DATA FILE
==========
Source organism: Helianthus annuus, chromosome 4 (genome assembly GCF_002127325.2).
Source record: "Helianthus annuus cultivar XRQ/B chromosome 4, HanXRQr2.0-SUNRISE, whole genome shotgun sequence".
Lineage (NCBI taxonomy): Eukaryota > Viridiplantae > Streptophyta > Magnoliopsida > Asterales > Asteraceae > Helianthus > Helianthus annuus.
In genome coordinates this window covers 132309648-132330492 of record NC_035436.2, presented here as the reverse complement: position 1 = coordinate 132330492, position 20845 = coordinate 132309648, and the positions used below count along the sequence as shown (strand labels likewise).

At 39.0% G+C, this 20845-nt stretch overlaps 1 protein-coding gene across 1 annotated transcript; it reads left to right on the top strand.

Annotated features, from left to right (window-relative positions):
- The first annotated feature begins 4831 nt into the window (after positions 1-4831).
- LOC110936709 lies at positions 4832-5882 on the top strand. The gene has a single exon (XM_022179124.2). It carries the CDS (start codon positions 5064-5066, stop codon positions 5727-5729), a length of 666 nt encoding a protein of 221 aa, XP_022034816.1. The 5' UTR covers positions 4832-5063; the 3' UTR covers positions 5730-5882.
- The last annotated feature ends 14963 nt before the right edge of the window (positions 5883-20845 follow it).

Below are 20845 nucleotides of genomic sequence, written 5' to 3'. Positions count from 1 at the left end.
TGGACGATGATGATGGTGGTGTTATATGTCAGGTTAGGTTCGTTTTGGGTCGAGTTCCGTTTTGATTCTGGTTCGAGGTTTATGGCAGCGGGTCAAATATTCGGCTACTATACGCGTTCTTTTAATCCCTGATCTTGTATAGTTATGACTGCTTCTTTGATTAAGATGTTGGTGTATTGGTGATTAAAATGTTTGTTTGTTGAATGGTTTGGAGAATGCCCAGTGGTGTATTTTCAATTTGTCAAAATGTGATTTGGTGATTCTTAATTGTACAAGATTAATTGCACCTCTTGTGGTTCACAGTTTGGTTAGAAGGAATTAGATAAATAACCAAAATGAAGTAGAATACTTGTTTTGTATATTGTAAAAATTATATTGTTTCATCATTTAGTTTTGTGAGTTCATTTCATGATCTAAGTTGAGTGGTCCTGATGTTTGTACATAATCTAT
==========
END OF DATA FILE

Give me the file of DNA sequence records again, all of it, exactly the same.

Source organism: Helianthus annuus, chromosome 4 (genome assembly GCF_002127325.2).
Source record: "Helianthus annuus cultivar XRQ/B chromosome 4, HanXRQr2.0-SUNRISE, whole genome shotgun sequence".
Lineage (NCBI taxonomy): Eukaryota > Viridiplantae > Streptophyta > Magnoliopsida > Asterales > Asteraceae > Helianthus > Helianthus annuus.
In genome coordinates this window covers 132309648-132330492 of record NC_035436.2, presented here as the reverse complement: position 1 = coordinate 132330492, position 20845 = coordinate 132309648, and the positions used below count along the sequence as shown (strand labels likewise).

At 39.0% G+C, this 20845-nt stretch overlaps 1 protein-coding gene across 1 annotated transcript; it reads left to right on the top strand.

Annotated features, from left to right (window-relative positions):
- The first annotated feature begins 4831 nt into the window (after positions 1-4831).
- LOC110936709 lies at positions 4832-5882 on the top strand. The gene has a single exon (XM_022179124.2). It carries the CDS (start codon positions 5064-5066, stop codon positions 5727-5729), a length of 666 nt encoding a protein of 221 aa, XP_022034816.1. The 5' UTR covers positions 4832-5063; the 3' UTR covers positions 5730-5882.
- The last annotated feature ends 14963 nt before the right edge of the window (positions 5883-20845 follow it).

Below are 20845 nucleotides of genomic sequence, written 5' to 3'. Positions count from 1 at the left end.
TGGACGATGATGATGGTGGTGTTATATGTCAGGTTAGGTTCGTTTTGGGTCGAGTTCCGTTTTGATTCTGGTTCGAGGTTTATGGCAGCGGGTCAAATATTCGGCTACTATACGCGTTCTTTTAATCCCTGATCTTGTATAGTTATGACTGCTTCTTTGATTAAGATGTTGGTGTATTGGTGATTAAAATGTTTGTTTGTTGAATGGTTTGGAGAATGCCCAGTGGTGTATTTTCAATTTGTCAAAATGTGATTTGGTGATTCTTAATTGTACAAGATTAATTGCACCTCTTGTGGTTCACAGTTTGGTTAGAAGGAATTAGATAAATAACCAAAATGAAGTAGAATACTTGTTTTGTATATTGTAAAAATTATATTGTTTCATCATTTAGTTTTGTGAGTTCATTTCATGATCTAAGTTGAGTGGTCCTGATGTTTGTACATAATCTAT